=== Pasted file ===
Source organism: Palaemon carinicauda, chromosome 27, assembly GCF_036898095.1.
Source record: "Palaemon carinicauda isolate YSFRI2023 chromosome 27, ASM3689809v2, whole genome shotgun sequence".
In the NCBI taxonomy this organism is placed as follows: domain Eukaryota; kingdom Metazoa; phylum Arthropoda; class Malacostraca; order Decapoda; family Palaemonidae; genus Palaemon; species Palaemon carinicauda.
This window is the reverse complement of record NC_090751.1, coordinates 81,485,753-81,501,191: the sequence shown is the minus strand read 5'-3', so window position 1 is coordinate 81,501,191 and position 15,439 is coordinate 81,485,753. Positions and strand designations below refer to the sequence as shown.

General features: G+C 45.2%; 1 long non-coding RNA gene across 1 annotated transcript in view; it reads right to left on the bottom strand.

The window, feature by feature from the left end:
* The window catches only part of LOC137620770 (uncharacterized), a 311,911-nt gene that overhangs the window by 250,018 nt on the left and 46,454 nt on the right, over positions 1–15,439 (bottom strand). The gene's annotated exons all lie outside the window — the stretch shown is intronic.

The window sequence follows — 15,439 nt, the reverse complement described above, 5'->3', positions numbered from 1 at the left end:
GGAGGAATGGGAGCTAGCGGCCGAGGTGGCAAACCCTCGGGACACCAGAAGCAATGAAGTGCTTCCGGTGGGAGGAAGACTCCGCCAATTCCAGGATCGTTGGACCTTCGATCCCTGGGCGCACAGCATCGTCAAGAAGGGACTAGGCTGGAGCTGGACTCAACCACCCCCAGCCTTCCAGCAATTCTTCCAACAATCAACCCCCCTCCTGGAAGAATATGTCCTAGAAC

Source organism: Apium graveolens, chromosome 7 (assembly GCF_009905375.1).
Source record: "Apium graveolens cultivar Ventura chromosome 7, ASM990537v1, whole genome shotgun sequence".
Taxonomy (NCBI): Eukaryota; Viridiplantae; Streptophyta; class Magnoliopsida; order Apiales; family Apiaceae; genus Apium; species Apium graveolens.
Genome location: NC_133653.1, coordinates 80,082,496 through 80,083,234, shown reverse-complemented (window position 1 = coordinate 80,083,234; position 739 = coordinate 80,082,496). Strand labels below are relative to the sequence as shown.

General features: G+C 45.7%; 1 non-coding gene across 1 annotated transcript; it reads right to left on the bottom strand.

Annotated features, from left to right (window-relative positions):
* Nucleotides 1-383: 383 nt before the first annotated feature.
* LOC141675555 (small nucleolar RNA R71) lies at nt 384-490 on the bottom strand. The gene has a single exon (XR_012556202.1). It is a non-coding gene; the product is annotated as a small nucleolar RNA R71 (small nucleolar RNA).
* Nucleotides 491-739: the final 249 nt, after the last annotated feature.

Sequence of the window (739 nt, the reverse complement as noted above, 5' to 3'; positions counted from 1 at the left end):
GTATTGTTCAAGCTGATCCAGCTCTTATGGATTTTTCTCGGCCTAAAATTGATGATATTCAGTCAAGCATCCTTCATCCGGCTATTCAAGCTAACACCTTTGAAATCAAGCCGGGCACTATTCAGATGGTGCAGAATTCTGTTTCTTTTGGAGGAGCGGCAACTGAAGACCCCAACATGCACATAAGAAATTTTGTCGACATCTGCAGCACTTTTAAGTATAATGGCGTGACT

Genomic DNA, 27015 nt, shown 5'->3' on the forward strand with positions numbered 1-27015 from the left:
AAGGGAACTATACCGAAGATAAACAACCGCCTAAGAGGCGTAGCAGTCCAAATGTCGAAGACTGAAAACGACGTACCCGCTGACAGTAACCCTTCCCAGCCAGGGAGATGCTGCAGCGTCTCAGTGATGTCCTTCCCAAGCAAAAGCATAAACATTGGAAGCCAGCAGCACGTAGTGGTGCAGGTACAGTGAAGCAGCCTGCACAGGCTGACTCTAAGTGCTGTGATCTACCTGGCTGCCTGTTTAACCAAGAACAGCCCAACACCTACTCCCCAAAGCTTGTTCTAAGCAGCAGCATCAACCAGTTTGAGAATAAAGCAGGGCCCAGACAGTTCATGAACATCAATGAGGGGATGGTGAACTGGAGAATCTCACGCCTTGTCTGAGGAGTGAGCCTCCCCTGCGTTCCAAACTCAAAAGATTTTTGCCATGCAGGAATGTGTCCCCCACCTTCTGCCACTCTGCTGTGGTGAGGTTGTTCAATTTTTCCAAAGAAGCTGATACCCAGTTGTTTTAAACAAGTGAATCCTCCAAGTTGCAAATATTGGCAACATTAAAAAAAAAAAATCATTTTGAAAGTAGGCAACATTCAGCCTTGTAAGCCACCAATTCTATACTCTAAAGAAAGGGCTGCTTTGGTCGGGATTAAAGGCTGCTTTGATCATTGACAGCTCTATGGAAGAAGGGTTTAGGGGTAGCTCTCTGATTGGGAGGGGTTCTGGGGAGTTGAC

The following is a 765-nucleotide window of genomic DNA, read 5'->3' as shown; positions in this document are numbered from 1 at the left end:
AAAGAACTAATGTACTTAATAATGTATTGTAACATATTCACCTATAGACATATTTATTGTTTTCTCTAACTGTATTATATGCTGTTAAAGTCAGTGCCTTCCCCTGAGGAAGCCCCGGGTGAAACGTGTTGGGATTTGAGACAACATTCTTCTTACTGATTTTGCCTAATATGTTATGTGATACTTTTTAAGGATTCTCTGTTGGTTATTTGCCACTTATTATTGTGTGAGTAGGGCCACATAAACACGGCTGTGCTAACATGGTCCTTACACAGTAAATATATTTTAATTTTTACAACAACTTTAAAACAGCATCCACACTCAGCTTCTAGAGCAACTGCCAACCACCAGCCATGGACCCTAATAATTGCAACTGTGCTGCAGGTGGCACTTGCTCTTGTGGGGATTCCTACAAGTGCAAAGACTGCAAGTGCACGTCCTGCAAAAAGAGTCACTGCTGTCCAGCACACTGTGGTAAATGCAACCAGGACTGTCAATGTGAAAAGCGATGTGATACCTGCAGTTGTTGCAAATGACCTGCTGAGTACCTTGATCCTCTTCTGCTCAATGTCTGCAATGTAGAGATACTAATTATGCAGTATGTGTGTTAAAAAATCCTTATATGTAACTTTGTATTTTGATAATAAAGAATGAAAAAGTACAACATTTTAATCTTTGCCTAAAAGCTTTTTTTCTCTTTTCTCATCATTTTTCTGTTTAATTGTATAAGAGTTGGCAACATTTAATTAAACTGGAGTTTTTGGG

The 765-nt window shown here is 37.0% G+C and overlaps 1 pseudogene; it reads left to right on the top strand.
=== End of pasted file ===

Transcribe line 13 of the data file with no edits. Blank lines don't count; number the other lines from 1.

Genome location: NC_133653.1, coordinates 80,082,496 through 80,083,234, shown reverse-complemented (window position 1 = coordinate 80,083,234; position 739 = coordinate 80,082,496). Strand labels below are relative to the sequence as shown.